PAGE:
Proposed ordinance would extend grocery tax

Photo by Elizabeth Earl/Peninsula Clarion Shaleenah Marion bags a drink for a customer at IGA in Kenai, Alaska on Friday, April 8, 2016. The Kenai Peninsula Borough assembly is considering an ordinance to expand the amount of time in which sales tax applies on nonprepared food items, sometimes called the grocery tax, from three months to six months.

A proposed ordinance before the Kenai Peninsula Borough assembly would make groceries subject to sales tax for six months instead of three.


Currently, nonprepared food items are only subject to a 3 percent borough for three months of the year — from June 1 through Aug. 31. For the remaining nine months of the year, no borough sales tax applies.

However, a new proposal would apply a sales tax from April 1 through Sept. 30, adding three months to the window subject to taxes. Assembly member Dale Bagley, who introduced the ordinance Tuesday, said it would help supplement borough revenue in hard fiscal times.

Bagley said he chose to introduce the ordinance now because the borough is in its budget process and expanding the amount of time in which the sales tax applies would bring in additional revenue for the borough. Moving the tax to apply for six months instead of three would also align it better with the fiscal quarters, which would make reporting more simple.

“If you’re filing sales tax (amounts) in those quarters, you’ll have two months you tax and one month you don’t, and then the next quarter, it’s the opposite,” Bagley said. “It’d be nice to (do the accounting) right at the quarter.”

The change would increase annual sales tax revenue to the borough by approximately $1.4 million, Bagley said in a memo to the assembly.

The grocery tax has been up for public debate several times in the last six years. Most recently, the year-round tax in Soldotna was repealed during the general election in October. Soldotna had been allowed to charge sales taxes year-round on groceries in the city, and a citizens’ coalition challenged its authority to do so. A court ruled in the citizens’ group’s favor, and the measure passed last year.

Soldotna city officials have said that the city may have to find other sources of revenue, such as raising property taxes or annexing neighboring areas, to make up for the loss.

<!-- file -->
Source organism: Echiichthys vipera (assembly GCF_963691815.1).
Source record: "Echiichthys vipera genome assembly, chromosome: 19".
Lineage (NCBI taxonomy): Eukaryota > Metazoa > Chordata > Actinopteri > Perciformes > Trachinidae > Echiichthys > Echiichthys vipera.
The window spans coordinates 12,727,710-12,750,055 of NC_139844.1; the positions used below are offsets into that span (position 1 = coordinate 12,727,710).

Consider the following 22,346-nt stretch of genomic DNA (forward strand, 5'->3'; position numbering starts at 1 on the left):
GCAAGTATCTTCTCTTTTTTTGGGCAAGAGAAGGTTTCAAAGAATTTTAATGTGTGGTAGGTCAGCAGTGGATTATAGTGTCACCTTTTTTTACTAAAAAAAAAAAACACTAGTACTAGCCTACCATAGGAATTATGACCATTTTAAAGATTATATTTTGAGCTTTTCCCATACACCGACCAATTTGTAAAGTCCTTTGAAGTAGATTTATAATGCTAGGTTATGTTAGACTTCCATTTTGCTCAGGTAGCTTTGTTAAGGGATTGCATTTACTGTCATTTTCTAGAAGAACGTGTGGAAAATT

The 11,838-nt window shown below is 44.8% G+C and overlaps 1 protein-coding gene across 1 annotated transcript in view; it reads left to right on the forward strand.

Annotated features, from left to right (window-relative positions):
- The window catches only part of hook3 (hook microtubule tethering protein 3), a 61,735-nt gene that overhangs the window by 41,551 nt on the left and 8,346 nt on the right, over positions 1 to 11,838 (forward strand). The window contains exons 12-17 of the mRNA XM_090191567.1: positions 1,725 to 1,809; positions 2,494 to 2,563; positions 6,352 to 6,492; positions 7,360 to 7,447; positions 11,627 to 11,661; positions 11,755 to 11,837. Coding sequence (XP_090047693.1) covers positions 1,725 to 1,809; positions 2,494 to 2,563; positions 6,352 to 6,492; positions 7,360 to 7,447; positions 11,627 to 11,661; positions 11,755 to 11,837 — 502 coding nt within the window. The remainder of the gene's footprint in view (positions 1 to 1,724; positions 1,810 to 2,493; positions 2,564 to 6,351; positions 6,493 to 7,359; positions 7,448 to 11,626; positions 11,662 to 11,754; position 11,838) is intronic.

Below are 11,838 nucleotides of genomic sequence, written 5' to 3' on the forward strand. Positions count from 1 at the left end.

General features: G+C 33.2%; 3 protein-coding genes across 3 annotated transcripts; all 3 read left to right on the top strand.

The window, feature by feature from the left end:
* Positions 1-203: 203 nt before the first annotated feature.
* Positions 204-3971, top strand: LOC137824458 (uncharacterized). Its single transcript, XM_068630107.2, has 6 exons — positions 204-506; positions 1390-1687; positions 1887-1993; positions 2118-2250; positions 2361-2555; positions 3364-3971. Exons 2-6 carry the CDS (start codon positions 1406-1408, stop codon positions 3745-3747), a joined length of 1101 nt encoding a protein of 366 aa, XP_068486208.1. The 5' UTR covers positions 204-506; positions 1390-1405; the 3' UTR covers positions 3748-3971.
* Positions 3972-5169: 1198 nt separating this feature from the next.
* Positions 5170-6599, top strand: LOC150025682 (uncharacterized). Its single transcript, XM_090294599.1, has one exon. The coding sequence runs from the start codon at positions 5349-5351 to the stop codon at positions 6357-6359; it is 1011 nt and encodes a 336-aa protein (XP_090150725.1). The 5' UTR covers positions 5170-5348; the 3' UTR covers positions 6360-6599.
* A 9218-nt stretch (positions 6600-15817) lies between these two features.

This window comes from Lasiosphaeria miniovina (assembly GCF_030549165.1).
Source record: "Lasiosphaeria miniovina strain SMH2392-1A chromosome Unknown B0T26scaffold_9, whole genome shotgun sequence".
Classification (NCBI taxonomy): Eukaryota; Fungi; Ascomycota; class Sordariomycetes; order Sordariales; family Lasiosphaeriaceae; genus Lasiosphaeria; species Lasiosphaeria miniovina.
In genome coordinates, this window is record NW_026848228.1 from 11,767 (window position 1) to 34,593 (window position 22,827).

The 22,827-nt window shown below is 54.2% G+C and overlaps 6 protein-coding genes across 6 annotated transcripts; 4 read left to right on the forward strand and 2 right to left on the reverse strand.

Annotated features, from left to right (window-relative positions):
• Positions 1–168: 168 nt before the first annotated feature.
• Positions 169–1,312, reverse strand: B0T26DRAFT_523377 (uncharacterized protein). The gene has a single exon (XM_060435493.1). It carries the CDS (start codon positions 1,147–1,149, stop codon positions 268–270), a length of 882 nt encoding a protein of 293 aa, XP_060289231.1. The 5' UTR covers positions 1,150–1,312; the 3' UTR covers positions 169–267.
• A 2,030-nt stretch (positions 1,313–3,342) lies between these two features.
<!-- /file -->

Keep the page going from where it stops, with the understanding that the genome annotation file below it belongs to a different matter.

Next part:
Soldotna City Manager Mark Dixson said the city administration is in the midst of its budget planning process now. He said he was aware that the bill had been introduced to the assembly but did not play a part in crafting it.

“I’m aware of it, but until it actually passes I’m not changing anything in the budget,” Dixson said.

The city of Soldotna took a financial hit from the loss of the grocery tax — the projections are that the city lost $350,000 in the last quarter, though it’s unclear how much of the loss was directly from the grocery tax because the price of gasoline dropped around the same time the tax was repealed, Dixson said. The city is still analyzing that, he said.

Voters in Soldotna will be able to weigh in on whether Soldotna should form a charter commission to explore becoming a home-rule city in a May 10 special election. Becoming a home-rule city would allow Soldotna to levy its own taxes, the same way Kenai and Homer can. The nonprepared food items tax was not the only catalyzing issue to push for home rule, but it was one of them, Dixson said.

“The home rule decision isn’t really a city administrative decision — it’s really a decision of the citizens,” Dixson said. “It’s a lot more complicated than just nonprepared foods sales tax.”

Bagley said the ordinance had very little do with Soldotna, though the city would benefit from it. He acknowledged in the memo to the borough assembly that the voters had weighed in on this several times in the past six years, but he said the voters has not rejected the nonprepared food items tax entirely, just Soldotna’s ability to levy its own tax.

The exemption would still be in place for six months of the year, and extending the application of the tax would help capture some of the shoulder seasons, he said.

“During the six months in the summer when you have people down here vacationing, but you have a lot of shoulder season activity that happens, we can try to capture more of that in the area,” Bagley said.

Reach Elizabeth Earl at